Early voting began Wednesday in Shelby County for a national, and state, election that may be the most consequential in modern history, as President Donald Trump fights for a second term while former vice-president Joe Biden rises in the polls.
Citizens are passionate, tired, resolute, angry, divided — and eager to vote early, by mail, or in person on Nov. 3.
MLK50: Justice Through Journalism surveyed readers about the election, why it is important to them, and how they planned to enter their votes. (See Shelby County’s early voting sites and hours here.)
Related: Even in a red state like Tennessee, progressive votes matter
Out of 26 responses, 25 will vote early and one by mail. Many said they didn’t trust the mail, and are alarmed by how quickly the prior administration’s message of “Hope and Change” evolved into “Make America Great Again.”
The coronavirus pandemic has roiled the U.S. for more than half of 2020, killing 216,000 people. Unjustified police killings of Black people, including the horrific suffocation of George Floyd captured on video, opened eyes and hearts — propelling multitudes of new protesters into the streets.
Yes: protests during a pandemic, exacerbated by a president who is mining both for votes. He’s discouraged wearing of masks to fight the virus and continues to hold massive campaign rallies. He’s called on supporters to police the polls; courted white supremacists, crippled the U.S. Postal Service to thwart mail-in balloting; and began pushing for the late Supreme Court Justice Ruth Bader Ginsburg’s replacement before she was buried last month.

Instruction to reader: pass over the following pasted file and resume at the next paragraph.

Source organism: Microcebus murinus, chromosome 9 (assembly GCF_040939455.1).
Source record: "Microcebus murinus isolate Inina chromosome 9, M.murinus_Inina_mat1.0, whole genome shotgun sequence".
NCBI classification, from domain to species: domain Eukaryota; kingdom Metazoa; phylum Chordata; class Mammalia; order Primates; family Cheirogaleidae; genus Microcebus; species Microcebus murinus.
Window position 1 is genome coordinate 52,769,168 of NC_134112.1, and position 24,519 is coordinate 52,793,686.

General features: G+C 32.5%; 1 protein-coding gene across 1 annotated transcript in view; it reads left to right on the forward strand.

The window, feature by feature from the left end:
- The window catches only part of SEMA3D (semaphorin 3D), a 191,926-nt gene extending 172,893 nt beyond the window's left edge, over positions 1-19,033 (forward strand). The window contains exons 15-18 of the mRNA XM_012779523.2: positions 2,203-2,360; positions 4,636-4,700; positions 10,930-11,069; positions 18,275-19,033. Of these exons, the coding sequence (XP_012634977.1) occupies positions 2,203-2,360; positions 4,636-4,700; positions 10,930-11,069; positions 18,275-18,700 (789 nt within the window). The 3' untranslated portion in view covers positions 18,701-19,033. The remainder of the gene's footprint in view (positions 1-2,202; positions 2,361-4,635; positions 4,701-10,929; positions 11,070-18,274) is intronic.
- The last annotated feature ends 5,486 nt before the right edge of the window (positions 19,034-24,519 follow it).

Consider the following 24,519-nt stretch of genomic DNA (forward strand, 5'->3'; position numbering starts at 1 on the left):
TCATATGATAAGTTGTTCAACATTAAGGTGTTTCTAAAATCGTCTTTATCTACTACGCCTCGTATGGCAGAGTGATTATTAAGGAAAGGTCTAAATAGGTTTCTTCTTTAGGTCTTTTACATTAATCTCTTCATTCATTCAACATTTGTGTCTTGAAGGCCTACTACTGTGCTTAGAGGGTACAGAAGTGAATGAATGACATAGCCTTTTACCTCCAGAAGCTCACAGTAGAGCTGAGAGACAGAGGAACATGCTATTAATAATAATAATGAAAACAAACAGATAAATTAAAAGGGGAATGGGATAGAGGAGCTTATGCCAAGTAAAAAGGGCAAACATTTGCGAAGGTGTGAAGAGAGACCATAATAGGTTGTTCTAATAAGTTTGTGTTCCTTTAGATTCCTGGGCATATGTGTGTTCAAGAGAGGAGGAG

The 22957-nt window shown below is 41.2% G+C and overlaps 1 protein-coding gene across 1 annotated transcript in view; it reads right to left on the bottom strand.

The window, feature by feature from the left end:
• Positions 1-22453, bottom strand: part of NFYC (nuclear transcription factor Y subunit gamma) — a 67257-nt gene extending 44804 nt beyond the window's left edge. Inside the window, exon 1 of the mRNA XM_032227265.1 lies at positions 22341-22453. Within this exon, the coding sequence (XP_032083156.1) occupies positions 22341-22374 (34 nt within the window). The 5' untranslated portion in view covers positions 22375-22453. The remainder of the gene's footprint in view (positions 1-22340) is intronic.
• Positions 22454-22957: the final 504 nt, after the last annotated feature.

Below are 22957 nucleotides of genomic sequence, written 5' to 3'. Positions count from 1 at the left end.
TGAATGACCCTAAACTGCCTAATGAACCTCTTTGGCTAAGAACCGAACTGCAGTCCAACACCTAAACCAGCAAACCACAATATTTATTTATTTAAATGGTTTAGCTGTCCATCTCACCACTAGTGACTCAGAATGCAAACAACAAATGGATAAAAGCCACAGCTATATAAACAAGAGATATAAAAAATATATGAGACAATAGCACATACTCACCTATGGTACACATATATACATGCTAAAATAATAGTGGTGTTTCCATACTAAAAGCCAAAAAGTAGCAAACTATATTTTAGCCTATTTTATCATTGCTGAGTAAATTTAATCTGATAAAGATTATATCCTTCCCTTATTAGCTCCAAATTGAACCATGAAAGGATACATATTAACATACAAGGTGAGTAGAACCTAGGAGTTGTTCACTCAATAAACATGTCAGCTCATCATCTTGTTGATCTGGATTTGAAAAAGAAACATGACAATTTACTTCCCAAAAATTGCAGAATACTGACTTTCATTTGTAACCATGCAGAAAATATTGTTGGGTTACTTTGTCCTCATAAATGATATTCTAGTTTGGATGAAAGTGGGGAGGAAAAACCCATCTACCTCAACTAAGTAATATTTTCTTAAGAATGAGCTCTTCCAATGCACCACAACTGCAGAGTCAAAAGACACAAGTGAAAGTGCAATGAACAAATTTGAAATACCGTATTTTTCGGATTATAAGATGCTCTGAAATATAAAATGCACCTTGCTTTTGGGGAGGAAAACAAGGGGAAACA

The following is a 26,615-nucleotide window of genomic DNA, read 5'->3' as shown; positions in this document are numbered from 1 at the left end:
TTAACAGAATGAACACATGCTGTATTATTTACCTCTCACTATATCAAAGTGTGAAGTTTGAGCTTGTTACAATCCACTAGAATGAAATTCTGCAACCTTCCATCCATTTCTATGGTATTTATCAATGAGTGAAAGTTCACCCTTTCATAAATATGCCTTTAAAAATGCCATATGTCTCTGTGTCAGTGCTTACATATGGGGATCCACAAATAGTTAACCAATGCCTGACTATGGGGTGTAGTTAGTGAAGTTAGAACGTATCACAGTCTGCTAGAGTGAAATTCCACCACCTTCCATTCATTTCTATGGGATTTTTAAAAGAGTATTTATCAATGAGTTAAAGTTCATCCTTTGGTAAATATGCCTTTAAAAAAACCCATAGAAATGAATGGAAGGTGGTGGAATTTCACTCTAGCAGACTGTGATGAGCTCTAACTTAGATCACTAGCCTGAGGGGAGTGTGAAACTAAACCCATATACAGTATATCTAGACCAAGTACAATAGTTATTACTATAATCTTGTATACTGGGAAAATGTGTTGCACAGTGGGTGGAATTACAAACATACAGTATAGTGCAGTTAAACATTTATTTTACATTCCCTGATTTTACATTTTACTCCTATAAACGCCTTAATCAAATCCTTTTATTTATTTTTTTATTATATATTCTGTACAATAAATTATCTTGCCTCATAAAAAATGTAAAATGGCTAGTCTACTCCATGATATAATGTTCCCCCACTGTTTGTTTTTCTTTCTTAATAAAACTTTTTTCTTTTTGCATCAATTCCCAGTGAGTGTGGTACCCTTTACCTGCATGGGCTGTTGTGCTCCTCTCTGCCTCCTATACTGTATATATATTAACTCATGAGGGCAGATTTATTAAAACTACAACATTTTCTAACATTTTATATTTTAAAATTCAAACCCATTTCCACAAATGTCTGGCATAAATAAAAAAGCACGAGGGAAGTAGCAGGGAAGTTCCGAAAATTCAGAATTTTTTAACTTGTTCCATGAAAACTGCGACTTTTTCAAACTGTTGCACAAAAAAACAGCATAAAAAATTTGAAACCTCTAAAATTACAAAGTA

We talked to four Shelby County residents – all plan to vote early, and with conviction.
Tabitha McGuire will cast her vote early, and has informed followers on Twitter and Instagram she will provide rides for others.
Then on Election Day, the 46-year-old stay-at-home mom will show up at a polling site to work.
She sees her poll work as civic duty; her vote as part of a call to arms to help turn around a country headed for disaster.
“Donald Trump has destroyed our relationships with our allies. He’s destroyed our reputation in the international community,” said McGuire of East Memphis. “He has made us less safe at home and abroad. He’s given rise and license to white supremacists.
“He’s the sludge in ‘Ghostbusters’ running under the streets making folks crazy. Over (215,000) Americans have died from this pandemic and this man has spent the majority of his time playing golf and robbing the coffers.”
McGuire doesn’t know where she’ll be sent to help on Nov. 3, and it doesn’t matter. She signed up on the Shelby County Election Commission website because she thought the pandemic would keep many of the older poll workers away.
She won’t let anything keep her from voting. She will be prepared, and undaunted by a long line.
“I’ll wait,” she said. “I’ll have a chair and snacks.”
Lindsey Castle Mashburn
Lindsey Castle Mashburn will approach her polling place on Saturday with concern for her health — and safety.
Why? “I think slightly out of ill-founded paranoia. But I wear my mask religiously.”